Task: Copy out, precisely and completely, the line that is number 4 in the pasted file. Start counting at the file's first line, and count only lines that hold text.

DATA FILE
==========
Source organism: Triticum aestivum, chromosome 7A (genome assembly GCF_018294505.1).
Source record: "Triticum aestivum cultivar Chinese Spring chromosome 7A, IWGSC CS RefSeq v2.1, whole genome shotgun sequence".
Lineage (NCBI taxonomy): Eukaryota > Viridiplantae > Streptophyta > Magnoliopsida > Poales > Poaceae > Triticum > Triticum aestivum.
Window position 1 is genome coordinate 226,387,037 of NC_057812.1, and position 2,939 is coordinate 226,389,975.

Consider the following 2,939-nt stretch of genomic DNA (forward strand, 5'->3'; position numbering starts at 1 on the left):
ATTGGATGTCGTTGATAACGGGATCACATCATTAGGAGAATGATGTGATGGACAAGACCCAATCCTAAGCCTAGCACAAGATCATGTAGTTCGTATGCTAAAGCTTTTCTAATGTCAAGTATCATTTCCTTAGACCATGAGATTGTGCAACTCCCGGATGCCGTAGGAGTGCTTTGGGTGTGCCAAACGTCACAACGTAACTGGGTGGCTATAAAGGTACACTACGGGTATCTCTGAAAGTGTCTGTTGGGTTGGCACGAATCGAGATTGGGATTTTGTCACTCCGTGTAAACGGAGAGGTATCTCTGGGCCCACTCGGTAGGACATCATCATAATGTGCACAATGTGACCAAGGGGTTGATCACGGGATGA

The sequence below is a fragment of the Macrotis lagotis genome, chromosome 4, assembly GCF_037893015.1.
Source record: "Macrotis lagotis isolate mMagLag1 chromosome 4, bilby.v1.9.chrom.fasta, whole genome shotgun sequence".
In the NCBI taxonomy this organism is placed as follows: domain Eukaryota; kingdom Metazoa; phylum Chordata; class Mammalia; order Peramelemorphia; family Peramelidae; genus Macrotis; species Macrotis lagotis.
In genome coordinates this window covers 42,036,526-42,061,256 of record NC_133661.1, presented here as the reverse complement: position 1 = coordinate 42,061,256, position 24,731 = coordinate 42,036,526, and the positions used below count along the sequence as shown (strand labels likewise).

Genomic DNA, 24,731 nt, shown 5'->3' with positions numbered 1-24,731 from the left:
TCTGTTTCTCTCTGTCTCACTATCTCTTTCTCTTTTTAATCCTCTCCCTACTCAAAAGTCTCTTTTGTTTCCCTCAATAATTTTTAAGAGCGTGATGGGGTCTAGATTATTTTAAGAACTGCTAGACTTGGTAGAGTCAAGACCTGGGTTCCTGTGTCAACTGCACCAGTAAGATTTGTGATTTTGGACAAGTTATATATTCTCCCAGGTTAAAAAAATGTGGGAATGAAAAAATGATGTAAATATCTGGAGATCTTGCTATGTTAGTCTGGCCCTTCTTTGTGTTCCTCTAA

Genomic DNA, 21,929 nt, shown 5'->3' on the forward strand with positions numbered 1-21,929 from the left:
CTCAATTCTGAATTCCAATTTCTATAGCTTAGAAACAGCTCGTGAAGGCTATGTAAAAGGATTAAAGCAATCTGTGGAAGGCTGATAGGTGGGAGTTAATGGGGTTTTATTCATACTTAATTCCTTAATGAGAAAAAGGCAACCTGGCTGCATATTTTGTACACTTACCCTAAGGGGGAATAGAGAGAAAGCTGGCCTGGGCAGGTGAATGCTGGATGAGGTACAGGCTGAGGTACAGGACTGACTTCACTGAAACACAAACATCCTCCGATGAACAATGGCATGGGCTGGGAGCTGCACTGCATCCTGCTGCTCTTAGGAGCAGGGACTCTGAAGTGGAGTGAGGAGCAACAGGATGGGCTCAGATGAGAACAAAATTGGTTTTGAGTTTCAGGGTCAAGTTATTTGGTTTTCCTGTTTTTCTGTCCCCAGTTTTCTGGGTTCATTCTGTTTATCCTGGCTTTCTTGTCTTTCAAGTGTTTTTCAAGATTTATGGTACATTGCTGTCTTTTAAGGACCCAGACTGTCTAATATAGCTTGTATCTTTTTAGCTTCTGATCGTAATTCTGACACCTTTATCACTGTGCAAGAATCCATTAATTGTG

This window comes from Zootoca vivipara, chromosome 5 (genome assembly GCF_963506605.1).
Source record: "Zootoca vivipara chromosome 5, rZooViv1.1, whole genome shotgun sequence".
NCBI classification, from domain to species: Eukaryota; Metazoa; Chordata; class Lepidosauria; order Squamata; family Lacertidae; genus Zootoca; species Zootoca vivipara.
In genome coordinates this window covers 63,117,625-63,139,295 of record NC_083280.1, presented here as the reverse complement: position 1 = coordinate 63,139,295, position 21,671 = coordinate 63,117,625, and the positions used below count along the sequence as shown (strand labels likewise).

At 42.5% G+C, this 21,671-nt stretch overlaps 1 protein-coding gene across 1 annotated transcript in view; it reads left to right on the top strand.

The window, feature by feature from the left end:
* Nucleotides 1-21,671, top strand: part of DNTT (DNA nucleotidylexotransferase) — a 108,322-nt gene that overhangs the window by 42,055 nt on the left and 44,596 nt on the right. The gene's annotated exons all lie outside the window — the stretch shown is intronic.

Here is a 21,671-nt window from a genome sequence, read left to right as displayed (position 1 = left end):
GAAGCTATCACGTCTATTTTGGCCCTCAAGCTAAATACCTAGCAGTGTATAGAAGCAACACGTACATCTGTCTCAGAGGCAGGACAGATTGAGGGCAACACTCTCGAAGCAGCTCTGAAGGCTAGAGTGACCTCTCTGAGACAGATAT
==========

Window position 1 is genome coordinate 226,387,037 of NC_057812.1, and position 2,939 is coordinate 226,389,975.